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Readers fascinated by critters’ strange biology

Your letters and comments on the July 8, 2017 & July 22, 2017, issue of Science News

By
11:31am, August 9, 2017

Suck it up

Tubelip wrasses’ slimy lips help the fish suck up dinner from coral reefs, Helen Thompson reported in “The better to eat you with, my dear” (SN: 7/8/17 & 7/22/17, p. 44).

“How do wrasses ‘suck’ if they have no lungs?” asked reader John Coventry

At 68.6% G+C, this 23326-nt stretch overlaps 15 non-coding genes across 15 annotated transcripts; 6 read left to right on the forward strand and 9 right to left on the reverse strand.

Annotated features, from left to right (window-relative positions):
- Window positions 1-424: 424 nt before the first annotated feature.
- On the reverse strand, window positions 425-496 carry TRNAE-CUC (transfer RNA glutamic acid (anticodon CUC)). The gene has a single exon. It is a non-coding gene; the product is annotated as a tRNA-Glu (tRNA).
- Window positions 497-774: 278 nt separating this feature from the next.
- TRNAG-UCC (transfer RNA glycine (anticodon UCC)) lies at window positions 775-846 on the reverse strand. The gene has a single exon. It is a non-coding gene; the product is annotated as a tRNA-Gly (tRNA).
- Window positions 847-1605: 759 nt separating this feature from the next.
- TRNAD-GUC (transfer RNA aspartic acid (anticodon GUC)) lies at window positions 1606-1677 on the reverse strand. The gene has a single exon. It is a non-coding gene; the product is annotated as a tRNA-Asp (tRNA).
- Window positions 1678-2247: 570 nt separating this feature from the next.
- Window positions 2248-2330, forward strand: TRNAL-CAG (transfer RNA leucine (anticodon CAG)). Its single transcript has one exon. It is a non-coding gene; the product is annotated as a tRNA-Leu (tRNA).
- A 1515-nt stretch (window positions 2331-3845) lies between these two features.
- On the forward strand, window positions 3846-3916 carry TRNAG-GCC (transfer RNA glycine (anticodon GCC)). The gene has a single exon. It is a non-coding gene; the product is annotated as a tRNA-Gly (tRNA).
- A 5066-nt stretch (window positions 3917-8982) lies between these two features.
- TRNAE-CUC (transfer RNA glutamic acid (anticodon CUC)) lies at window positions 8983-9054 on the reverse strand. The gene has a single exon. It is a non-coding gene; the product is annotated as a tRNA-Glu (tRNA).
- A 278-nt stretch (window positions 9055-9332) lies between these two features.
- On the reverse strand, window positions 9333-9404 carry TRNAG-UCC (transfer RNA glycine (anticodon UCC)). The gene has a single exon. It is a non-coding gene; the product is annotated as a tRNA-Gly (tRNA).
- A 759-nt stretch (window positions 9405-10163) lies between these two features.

Suction-feeding fish let their mouths do all the work, says marine biologist David Bellwood. “In just the same way that we suck a milk shake, it is decreasing pressure of our tongue and throat that moves the fluid. Fish do not have tongues, but they do have very powerful muscles,” he says. Suction feeders create low pressure zones

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